9780470019221

Viral Therapy of Cancer

by ; ;
  • ISBN13:

    9780470019221

  • ISBN10:

    0470019220

  • Edition: 1st
  • Format: Hardcover
  • Copyright: 2008-06-09
  • Publisher: Wiley

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Summary

In the last decade there has been an explosion of interest in viral therapies for cancer. Viral agents have been developed that are harmless to normal tissues but selectively able to kill cancer cells. These agents have been endowed with additional selectivity and potency through genetic manipulation. Increasingly these viruses are undergoing evaluation in clinical trials, both as single agents and in combination with standard chemotherapy and radiotherapy. This book provides a comprehensive yet succinct overview of the current status of viral therapy of cancer. Chapters coherently present the advances made with individual agents and review the biological and clinical background to a range of viral therapies: structured to proceed from basic science at the bench to the patient's bedside, they give an up-to-date and realistic evaluation of a therapy's potential utility for the cancer patient. Presents state of the art knowledge on how viruses can be, and have been, used in novel therapeutic approaches for the treatment of cancer Describes the use of viruses as oncolytic agents, killing cells directly Editors are experts in the field, with experience of both laboratory and clinical researchViral Therapy of Cancer is essential reading for both basic scientists and clinicians with an interest in viral therapy and gene therapy.

Table of Contents

Foreword
Preface
Contributors
Adenoviruses
Introduction
Viral structure and life cycle
Adenoviral vectors
Targeting adenoviral vectors
Clinical applications of adenoviral gene therapy
Adenoviral vectors for immunotherapy
Adenoviral vectors for suicide gene therapy
Adenoviral vectors for gene replacement therapy
Oncolytic adenoviral therapy
Adverse outcomes of adenoviral gene therapy
Summary
References
Application of HSV-1 Vectors to the treatment of cancer
Introduction
Basic biology of HSV
Replication competent or oncolytic vectors
Replication defective vectors
Amplicons
Impediments to the efficacy of HSV vectors for cancer gene therapy
Strategies to enhance the efficacy and specificity of HSV vectors for cancer gene therapy
Summary and conclusions
Acknowledgements
References
Adeno-associated virus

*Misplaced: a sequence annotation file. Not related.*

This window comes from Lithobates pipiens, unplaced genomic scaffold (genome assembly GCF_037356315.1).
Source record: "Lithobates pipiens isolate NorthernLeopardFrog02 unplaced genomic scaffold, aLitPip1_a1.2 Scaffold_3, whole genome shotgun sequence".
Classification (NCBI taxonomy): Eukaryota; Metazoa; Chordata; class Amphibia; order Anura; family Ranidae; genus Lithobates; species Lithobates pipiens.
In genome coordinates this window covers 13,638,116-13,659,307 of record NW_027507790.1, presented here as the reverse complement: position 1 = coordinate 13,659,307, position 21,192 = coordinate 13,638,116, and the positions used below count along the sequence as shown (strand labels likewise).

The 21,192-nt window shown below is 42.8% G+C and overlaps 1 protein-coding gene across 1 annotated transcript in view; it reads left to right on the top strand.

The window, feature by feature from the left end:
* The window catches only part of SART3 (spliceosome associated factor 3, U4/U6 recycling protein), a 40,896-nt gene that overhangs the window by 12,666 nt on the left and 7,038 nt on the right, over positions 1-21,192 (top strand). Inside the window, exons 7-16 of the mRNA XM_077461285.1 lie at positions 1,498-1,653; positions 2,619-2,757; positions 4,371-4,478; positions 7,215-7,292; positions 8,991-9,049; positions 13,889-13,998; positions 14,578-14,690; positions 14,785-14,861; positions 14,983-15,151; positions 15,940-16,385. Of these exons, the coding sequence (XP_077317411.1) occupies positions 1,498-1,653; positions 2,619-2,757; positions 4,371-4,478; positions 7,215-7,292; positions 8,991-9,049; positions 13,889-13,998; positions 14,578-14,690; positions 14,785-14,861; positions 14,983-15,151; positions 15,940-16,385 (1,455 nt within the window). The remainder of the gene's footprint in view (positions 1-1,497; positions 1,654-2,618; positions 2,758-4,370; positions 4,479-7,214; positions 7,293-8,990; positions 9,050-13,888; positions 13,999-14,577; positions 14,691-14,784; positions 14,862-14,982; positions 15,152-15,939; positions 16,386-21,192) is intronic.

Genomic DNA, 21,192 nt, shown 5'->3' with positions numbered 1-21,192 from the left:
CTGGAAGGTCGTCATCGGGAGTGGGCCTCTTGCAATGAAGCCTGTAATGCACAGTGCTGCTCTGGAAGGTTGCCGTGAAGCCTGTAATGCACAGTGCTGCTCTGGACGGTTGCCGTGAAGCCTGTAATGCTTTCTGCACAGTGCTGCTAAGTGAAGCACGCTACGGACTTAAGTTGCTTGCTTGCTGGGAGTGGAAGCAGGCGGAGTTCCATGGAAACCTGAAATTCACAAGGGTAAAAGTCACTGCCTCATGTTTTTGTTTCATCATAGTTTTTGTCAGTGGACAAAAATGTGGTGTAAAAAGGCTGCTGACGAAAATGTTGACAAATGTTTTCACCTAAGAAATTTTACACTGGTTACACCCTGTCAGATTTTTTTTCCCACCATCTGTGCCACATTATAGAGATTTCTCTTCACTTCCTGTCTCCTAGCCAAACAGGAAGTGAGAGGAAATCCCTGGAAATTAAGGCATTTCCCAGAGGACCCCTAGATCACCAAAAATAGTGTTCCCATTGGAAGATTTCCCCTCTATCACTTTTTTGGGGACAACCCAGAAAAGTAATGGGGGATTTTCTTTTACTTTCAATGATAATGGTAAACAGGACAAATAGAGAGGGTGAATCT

Introduction
Biology and life cycle of AAV
AAV serotypes
Production of recombinant AAV
Gene therapy for cancer treatment
Anti-oncogenic properties of AAV
Molecular chemotherapy studies with rAAV
AAV-mediated sustained transgene expression as a potential cancer gene therapy strategy
rAAV vectors have advantages in stimulating T helper 1/cytotoxic T lymphocyte responses
rAAV vectors can be used to initiate immune responses
Altering AAV tropism for tumour-specific delivery
Clinical trials involving rAAV
Conclusion
Acknowledgements
References
Retroviruses
Introduction
Structure of retroviral particles
Retroviral genome
Retroviral life cycle
Retroviral vectors
Safety of retroviral vectors: insertional mutagenesis
Gene therapy of X-linked SCID
Retroviral cancer gene therapy
Immunomodulatory approaches
Conclusions
References
Lentiviral vectors for cancer gene therapy
Development of Lentiviral vectors (LV)
Targeting of transgene expression
Host immune responses to LV and their transgene
Transgenesis
Haematopoietic stem cell gene transfer
Cancer treatment by LV
Approved clinical trials using LV
Conclusions
References
Poxviruses as immunomodulatory cancer therapeutics
Introduction
General features of poxvirus structure and biology
Clinically applicable poxviruses
Poxviruses as potential cancer therapeutics
Clinical experience with poxviruses
Conclusion
References
Oncolytic herpes simplex viruses
Introduction
Herpes simplex virology
Properties of HSV relevant to oncolytic virus therapy
Mutations giving tumour-selective replication
Oncolytic HSV expressing fusogenic membrane glycoproteins (FMG)
Prodrug activation therapy and oncolytic HSV
Combination of oncolytic HSV with immunomodulatory gene expression
Combination of conventional therapies with oncolytic HSV
Summary
Acknowledgement
References
Selective tumour cell cytoto
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